• Chicago: The Chicago Region Environmental and Transportation Efficiency program (CREATE) aims to reduce congestion and improve air quality by streamlining four major rail lines. Chicago handles nearly 30 percent of rail freight revenue and expects to see an 89 percent increase in rail traffic over the next 30 years. The program will result in more than $1 billion in health care savings from improved air quality and generate economic activity valued at more than $525 million. The program expects to create 2,700 annual jobs.

• Seattle: BNSF Railway installed four electric wide-span, rail-mounted gantry cranes at the Seattle International Gateway (SIG) intermodal facility. The cranes’ wide footprints allow them to span three tracks, stack containers and load and unload both trucks and railcars. The cranes produce zero onsite emissions and have increased throughput by 30 percent at the facility.

• Norfolk, Virginia: The Port of Virginia’s Green Goat hybrid yard switcher, a rail locomotive that moves short distances within a rail yard, provides fuel savings between 40-60 percent and is predicted to reduce nitrogen oxide and particulate matter emissions between 80-90 percent annually.

• Along the Gulf Coast: Sea Bridge Freight, a coastal shipping service between Port Manatee, Florida and Brownsville, Texas, avoids an average of nearly 1,400 miles of congested highways. Compared to trucking, one Sea Bridge barge has the capacity to remove 400,000 truck highway miles on a single one-way voyage.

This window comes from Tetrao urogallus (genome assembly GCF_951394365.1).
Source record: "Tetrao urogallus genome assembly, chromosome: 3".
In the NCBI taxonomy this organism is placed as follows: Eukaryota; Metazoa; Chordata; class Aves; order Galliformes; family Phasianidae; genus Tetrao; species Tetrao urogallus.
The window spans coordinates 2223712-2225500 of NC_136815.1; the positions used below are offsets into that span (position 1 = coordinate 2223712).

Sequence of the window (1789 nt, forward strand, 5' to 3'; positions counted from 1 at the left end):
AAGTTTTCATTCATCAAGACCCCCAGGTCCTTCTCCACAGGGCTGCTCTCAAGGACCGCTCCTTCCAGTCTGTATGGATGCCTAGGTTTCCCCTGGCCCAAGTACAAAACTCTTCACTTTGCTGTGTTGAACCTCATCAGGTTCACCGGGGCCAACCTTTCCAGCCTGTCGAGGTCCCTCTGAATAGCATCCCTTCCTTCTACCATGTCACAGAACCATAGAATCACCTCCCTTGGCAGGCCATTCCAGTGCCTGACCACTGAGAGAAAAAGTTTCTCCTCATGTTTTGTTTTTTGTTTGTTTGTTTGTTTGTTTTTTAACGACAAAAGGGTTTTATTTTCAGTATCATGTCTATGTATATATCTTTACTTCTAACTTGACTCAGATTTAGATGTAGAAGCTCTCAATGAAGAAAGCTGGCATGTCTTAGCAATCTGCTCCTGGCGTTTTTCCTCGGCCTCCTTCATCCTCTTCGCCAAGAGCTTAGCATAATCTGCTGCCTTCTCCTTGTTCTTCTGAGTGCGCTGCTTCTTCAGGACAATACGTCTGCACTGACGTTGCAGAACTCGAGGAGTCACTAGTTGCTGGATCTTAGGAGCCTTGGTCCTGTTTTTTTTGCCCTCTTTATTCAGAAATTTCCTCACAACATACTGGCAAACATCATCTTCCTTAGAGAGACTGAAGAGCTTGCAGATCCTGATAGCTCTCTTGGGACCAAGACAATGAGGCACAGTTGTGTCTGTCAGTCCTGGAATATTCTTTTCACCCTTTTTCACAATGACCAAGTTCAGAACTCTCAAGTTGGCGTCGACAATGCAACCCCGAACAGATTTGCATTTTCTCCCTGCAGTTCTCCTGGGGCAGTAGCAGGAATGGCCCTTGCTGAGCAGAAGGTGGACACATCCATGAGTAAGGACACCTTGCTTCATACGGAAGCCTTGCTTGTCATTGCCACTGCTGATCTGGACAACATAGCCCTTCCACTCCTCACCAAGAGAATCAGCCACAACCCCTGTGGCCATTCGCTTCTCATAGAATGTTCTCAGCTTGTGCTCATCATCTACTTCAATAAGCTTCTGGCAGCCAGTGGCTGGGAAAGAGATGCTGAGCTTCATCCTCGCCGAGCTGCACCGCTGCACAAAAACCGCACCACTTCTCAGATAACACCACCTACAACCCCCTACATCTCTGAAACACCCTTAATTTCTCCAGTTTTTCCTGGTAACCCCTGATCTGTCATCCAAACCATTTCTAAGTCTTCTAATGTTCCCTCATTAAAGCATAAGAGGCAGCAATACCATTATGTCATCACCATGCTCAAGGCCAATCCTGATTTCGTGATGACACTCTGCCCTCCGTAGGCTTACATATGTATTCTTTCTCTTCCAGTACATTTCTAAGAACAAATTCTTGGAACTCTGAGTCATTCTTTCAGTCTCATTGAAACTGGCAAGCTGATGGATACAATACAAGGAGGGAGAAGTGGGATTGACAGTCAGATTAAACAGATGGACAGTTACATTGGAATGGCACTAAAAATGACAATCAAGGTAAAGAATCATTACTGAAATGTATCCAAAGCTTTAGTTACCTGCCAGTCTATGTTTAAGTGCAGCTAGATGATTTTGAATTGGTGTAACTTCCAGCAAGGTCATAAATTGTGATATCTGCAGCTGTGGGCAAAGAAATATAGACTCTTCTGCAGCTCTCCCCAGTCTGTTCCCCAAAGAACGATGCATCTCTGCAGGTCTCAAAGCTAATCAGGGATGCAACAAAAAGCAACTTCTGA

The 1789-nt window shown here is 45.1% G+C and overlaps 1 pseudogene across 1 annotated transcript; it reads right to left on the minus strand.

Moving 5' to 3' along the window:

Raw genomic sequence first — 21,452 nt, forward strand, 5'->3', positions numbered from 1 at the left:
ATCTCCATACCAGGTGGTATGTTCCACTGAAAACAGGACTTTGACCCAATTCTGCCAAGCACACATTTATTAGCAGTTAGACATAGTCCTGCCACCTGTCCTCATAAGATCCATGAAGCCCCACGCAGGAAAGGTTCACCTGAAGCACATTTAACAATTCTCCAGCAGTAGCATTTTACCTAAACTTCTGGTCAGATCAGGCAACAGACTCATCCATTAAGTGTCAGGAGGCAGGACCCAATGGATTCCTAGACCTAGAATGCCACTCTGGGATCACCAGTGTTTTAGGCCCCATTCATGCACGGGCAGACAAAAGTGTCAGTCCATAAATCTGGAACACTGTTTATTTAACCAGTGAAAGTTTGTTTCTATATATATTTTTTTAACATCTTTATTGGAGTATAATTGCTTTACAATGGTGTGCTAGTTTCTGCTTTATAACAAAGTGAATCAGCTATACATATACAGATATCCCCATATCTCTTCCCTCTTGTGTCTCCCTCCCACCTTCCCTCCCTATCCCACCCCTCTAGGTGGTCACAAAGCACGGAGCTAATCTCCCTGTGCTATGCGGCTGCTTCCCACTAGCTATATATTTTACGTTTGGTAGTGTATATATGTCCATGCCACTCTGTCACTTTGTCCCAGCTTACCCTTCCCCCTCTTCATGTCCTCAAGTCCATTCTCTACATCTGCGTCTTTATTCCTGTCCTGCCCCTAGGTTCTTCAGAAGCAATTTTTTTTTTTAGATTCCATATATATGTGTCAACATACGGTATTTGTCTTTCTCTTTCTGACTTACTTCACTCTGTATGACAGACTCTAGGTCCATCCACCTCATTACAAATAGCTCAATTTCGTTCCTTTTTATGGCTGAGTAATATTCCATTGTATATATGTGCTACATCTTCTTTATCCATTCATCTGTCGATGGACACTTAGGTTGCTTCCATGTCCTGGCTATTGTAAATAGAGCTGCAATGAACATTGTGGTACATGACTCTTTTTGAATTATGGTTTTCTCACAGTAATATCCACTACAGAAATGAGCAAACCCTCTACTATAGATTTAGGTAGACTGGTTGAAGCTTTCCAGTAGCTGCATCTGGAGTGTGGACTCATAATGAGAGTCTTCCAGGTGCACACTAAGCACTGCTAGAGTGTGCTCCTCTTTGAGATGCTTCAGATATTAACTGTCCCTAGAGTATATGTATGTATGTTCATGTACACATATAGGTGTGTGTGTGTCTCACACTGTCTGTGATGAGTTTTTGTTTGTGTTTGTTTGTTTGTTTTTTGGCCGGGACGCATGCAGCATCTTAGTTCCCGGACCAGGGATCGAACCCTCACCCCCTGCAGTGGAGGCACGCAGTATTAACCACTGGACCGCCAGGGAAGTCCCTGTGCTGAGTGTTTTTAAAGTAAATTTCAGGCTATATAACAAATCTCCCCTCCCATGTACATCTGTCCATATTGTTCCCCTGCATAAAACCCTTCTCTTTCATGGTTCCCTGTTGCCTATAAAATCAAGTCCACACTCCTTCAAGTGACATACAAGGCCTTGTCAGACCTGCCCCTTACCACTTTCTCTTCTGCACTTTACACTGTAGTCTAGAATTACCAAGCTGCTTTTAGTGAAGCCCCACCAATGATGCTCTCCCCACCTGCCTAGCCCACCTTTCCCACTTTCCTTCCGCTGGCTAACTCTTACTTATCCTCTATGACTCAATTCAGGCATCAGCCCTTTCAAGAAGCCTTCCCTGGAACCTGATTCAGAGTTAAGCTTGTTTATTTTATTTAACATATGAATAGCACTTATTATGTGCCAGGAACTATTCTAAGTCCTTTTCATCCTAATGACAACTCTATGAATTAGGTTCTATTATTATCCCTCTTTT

• Germany: Toll Collect, a distance-based GPS truck tolling system, with a category for engine emissions, has encouraged a shift to cleaner engines. The cleanest Euro V truck engines have increased from less than 1 percent in 2005 to more than 50 percent in 2008. Since 2007, Toll Collect has seen revenues of 3.4 billion euros ($4.6 billion).

• Norfolk Southern: This railway, which operates 21,500 route miles in 22 eastern states, is testing a battery-powered locomotive that produces zero onsite emissions with costs comparable to diesel-powered locomotives.